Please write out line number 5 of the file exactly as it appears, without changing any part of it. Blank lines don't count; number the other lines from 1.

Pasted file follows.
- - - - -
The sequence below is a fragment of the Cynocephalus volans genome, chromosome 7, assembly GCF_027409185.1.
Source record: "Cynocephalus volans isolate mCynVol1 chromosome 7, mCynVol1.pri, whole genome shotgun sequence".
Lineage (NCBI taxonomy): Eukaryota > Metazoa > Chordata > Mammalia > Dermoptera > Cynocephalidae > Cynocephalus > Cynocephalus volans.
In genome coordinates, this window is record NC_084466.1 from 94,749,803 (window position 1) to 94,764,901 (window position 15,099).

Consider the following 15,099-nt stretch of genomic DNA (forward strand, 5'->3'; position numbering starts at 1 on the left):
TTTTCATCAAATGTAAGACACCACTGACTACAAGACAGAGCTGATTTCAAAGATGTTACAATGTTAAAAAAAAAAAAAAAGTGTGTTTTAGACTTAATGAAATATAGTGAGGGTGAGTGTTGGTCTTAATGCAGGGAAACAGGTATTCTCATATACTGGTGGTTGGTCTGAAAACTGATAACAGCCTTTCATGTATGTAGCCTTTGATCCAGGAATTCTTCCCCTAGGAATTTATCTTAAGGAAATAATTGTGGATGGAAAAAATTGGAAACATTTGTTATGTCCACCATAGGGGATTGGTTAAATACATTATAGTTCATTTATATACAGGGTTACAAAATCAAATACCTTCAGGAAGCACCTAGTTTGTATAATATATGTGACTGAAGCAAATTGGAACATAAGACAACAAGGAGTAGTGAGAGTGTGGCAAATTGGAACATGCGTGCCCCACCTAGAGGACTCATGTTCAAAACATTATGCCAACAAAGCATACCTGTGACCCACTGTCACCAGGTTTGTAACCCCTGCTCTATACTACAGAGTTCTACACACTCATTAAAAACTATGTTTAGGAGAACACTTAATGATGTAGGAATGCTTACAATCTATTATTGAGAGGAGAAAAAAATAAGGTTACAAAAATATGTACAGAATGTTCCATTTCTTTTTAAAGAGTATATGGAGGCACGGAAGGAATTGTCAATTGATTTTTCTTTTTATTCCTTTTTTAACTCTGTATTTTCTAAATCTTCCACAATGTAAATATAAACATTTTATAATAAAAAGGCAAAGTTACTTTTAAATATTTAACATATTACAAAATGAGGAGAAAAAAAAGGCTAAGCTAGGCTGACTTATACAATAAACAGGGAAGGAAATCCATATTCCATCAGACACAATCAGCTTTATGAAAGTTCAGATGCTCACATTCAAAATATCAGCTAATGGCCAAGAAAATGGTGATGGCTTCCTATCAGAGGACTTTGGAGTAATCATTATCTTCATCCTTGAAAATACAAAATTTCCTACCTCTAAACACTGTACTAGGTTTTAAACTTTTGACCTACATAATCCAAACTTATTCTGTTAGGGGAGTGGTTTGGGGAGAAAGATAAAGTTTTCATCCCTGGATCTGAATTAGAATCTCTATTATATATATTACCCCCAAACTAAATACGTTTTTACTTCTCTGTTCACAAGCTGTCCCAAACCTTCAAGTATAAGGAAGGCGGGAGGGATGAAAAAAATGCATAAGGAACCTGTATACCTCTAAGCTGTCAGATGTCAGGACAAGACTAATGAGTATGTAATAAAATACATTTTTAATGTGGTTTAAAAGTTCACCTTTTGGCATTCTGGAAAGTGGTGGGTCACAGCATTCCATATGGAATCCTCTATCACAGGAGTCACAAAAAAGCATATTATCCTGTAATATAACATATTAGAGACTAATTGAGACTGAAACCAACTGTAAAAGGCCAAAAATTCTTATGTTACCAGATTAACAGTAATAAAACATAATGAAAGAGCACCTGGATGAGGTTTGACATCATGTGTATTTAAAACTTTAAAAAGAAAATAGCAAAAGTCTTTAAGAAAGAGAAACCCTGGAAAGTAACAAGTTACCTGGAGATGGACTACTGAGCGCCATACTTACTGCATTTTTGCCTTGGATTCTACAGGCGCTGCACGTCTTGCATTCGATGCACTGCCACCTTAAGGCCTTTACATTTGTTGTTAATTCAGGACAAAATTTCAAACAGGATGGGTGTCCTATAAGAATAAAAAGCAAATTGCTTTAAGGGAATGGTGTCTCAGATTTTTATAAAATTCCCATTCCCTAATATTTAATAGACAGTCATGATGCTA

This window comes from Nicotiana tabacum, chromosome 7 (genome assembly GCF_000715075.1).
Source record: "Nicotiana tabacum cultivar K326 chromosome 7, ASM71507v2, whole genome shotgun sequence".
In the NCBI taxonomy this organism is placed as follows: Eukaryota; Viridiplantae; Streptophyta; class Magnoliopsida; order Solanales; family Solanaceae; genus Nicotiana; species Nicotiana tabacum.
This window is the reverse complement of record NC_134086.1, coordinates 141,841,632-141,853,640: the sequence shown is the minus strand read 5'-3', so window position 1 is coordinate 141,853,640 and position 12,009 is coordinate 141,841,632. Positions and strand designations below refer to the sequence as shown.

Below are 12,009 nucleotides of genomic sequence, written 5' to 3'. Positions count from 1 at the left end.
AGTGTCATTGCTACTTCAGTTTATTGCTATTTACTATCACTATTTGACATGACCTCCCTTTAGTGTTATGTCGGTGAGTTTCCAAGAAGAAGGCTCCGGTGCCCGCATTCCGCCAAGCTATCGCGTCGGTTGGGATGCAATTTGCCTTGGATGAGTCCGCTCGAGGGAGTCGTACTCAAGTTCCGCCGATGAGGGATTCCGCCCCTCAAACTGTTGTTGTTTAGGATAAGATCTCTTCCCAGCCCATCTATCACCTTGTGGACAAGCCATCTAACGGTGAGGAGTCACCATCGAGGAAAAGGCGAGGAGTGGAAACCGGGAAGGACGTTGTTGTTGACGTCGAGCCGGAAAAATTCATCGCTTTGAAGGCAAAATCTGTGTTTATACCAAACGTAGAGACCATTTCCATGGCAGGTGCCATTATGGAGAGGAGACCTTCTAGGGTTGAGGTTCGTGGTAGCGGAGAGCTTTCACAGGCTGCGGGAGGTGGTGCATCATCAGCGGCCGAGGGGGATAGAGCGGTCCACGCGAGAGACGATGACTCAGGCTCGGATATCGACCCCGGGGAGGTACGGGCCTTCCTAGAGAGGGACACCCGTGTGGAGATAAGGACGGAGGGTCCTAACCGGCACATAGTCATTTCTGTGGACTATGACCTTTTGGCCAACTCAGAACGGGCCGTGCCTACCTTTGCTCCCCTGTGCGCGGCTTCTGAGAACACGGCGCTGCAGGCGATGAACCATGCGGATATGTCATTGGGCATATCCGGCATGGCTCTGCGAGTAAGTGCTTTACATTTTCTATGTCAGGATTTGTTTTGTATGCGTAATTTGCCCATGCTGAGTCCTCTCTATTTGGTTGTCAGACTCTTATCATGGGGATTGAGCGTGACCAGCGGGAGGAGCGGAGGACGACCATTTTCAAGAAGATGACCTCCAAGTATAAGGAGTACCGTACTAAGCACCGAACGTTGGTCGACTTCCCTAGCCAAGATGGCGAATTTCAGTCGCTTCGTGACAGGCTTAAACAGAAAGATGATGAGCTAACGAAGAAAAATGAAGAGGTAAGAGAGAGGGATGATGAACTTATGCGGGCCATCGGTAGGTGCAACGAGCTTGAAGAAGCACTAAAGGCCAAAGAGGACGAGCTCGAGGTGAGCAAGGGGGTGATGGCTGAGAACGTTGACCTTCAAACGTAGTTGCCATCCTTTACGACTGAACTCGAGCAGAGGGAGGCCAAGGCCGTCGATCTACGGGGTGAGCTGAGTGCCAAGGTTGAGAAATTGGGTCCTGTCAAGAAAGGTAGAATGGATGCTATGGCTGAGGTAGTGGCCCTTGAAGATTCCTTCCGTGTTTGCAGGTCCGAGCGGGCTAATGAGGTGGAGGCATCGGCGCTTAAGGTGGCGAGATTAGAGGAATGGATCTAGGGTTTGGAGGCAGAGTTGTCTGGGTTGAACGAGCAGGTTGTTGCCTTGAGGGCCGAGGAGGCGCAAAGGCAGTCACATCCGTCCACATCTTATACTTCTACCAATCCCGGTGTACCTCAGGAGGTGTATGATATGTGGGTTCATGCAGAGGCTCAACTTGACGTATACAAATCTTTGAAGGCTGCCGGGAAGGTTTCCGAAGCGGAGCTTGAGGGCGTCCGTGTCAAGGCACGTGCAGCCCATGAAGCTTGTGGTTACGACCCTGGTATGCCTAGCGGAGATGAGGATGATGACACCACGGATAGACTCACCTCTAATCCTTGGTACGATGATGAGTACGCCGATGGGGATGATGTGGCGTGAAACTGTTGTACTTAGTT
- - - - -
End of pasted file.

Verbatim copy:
Consider the following 15,099-nt stretch of genomic DNA (forward strand, 5'->3'; position numbering starts at 1 on the left):